BATTLE GROUND — By the time Mark Moreland was 15, he was playing in four orchestras and dreaming of a career as a professional violinist. Then his father took Moreland and his younger sister on a trip to Europe to look for better instruments for them. The trip caused Moreland to miss half his 10th grade year — and changed the whole course of his life.
“I had an English teacher,” Moreland says, “a writing teacher, in the 11th grade. And I wrote a paper in the first-person, as a violin maker. I was finishing a violin, working in the middle of the night. And I got to string it up, and play it, and hang it up on a wall.”
It wasn’t just an idle dream.
After high school, Moreland attended college briefly, spent a summer in Vienna playing in an orchestra under conductors in training at the Vienna Conservatory of Music, then secured an apprenticeship in Portland. He was 19.
“I left Vienna,” says Moreland, “took the tux off, and put on jeans. It was a very dramatic change. Within two weeks I was apprenticed in Portland with Paul Schuback. I spent three years (apprenticing) with him.”
Moreland went on to spend over 20 years at Schuback Violin Shop as both general manager and shop foreman, then worked in violin shops in the Washington, D.C. area and Albuquerque, NM, before returning to the Northwest.
He and his wife Sharon spent several years looking for a building in the Portland metro area and along the I-5 corridor before settling on Grace Avenue in Battle Ground in the fall of 2010. He says it’s been a great location.
“We’re on the I-5 corridor,” says Moreland. “We’re close to the airport for shipping. And Battle Ground is a trades town. It’s one reason we’ve been embraced here.”
The Morelands co-own and operate the shop, Sharon handling the business end, and Mark, the craft end.
“We celebrated our 14th wedding anniversary on the 29th of March,” says Moreland. “And we’ve both worked for the same firm ever since we’ve been married. And we work very, very, very well together.”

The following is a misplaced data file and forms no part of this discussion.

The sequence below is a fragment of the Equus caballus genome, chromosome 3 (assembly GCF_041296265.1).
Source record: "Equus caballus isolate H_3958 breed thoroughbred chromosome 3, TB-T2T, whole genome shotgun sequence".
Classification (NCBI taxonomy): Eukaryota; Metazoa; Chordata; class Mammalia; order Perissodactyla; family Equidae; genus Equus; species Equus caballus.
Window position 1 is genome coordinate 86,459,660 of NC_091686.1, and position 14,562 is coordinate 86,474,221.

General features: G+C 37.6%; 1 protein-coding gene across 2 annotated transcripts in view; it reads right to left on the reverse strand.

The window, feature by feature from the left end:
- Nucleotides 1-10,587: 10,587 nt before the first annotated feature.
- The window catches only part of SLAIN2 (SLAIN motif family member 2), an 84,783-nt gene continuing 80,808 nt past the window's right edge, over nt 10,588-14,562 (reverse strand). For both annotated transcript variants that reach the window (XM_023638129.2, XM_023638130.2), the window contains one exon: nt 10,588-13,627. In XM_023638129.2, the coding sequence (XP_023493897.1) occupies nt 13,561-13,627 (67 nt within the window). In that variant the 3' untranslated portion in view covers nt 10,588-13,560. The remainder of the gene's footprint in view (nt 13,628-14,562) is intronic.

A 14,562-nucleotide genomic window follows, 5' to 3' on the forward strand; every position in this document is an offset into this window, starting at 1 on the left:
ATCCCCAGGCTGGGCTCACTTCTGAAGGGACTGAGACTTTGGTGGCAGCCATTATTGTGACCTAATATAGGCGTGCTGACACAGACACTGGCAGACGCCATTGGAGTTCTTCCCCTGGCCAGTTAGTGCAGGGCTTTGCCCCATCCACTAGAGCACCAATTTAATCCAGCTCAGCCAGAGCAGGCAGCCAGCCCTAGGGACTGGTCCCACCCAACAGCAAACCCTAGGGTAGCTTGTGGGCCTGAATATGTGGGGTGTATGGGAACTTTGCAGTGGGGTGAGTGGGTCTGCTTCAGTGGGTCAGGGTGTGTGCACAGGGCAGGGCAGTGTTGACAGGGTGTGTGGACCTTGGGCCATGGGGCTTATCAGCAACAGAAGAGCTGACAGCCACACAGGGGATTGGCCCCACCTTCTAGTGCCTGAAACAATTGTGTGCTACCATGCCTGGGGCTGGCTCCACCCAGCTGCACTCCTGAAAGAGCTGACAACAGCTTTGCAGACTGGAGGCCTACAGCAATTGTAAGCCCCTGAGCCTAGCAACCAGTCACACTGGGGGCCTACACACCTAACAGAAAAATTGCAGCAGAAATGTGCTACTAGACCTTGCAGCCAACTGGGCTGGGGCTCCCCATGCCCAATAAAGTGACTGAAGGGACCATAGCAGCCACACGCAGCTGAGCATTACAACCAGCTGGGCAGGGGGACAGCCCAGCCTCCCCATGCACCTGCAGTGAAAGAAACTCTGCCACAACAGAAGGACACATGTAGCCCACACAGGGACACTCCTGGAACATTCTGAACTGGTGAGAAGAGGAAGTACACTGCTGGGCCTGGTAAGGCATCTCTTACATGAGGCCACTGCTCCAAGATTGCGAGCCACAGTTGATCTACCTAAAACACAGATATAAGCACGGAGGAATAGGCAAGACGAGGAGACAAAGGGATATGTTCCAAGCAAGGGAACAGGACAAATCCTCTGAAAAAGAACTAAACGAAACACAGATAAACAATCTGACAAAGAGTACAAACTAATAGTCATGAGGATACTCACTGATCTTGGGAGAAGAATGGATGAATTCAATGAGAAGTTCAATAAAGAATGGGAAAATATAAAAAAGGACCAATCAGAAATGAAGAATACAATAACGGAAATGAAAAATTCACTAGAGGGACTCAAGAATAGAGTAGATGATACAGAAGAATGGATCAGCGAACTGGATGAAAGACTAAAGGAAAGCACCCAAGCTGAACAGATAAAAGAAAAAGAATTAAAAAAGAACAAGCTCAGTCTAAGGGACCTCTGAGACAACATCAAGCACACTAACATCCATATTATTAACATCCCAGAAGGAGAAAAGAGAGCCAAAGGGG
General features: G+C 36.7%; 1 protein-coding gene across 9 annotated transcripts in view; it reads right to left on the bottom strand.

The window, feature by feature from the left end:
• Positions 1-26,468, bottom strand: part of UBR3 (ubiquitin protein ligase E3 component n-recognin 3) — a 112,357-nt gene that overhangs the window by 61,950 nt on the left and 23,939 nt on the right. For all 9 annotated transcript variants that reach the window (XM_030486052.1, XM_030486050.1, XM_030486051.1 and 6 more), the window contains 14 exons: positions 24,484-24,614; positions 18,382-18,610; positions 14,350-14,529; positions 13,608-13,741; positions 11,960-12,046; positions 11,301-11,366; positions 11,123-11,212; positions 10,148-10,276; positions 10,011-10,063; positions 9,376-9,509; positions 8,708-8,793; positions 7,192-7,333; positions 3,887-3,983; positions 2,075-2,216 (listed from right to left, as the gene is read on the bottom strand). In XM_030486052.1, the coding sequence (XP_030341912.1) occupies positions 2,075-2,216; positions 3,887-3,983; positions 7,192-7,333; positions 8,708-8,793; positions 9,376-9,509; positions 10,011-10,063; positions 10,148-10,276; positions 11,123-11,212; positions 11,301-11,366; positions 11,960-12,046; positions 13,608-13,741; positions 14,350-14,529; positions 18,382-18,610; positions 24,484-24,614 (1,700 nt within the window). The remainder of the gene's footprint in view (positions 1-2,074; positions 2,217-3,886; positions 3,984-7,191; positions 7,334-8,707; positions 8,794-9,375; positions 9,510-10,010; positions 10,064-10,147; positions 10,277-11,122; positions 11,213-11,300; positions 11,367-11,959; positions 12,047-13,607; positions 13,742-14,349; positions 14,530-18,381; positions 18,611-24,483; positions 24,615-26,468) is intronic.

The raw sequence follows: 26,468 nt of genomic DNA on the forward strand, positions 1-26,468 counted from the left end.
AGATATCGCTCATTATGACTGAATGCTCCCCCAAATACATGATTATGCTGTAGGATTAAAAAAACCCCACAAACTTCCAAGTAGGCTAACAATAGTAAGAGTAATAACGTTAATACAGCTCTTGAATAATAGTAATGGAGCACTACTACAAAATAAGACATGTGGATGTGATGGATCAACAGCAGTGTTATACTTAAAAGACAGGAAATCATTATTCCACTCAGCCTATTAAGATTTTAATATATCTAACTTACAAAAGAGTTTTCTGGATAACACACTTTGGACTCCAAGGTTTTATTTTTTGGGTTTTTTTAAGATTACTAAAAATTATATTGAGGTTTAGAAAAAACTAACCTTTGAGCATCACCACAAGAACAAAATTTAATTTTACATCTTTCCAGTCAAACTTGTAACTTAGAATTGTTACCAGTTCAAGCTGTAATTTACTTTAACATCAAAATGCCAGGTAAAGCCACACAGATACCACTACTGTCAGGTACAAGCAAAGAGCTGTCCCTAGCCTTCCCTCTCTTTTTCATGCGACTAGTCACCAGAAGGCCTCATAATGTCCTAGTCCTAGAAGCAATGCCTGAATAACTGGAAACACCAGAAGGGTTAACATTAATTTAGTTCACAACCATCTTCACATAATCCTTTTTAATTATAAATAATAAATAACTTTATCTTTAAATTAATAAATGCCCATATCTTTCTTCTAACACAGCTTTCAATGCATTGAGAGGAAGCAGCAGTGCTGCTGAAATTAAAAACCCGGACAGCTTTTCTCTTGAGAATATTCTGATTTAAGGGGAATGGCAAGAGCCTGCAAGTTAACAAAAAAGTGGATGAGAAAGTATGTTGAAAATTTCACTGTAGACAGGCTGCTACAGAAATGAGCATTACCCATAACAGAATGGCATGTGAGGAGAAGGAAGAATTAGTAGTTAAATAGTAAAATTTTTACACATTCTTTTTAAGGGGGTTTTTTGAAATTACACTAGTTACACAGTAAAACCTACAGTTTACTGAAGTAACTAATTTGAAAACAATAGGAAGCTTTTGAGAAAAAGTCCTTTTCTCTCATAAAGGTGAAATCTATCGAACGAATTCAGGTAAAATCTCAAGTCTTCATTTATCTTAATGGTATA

But it’s not your typical 9-5 job.
“We take Sunday off as a personal day,” says Moreland. “But it’s pretty much almost 24/7 the rest of the time because we have business dealings all over the world. The phone rings up to two and three in the morning. We probably put in seven to ten hours a day.”
Moreland says his favorite part of making an instrument is putting in the purfling, the narrow inlaid decoration around the top plate and often the back plate of a string instrument.
“It’s still a challenge,” says Moreland. “It’s inlaid wood, it’s hand cut, and it tells a tale to all knowledgeable people about how good a craftsman you are. Whether you have a good steady hand and eye, or not.”
His least favorite part? Carving the scroll, the top of the neck of the instrument.
“I really struggle with carving scrolls,” he says. “I’m in the runaway train mode toward purfling. But I hit the brick wall when I get to carving the scroll. I lay out the scroll, I cut it out, I get it roughed, and then I lose interest. I’m more focused on building the box. Carving the scroll justdouses me with cold water for the whole project.”
Violins, he says, take 65-67 hours to build, and another 20-25 to varnish and set up. It takes him six to eight weeks to build a cello. Materials run $3,500 to $5,000 per instrument, and the shop owns machinery worth $40 thousand. Moreland makes and sells instruments ranging in price from a workshop line — $3,000 for a violin and $9,500 for a cello — to his better instruments which run $20,000 for a violin and $45,000 for a cello.
“People say, ‘You charge this much for an adjustment that took an hour?’” Moreland says. “And I say, ‘It didn’t take me an hour. It took me 41 years.’”
But Moreland loves what he does.
“There’s a desire and fascination with wanting to create things with your hands,” he says. “And instruments have a stunning level of historical significance. They have lasting value. They’re timeless. We live in a disposable society. But all my tools will be used for the next 300 years. My wood will be sought after for the next 100 years. We’re made with a need to create, to express, to make something beautiful that can be shared with a lot of people.”
To learn more, visit www.markmoreland.com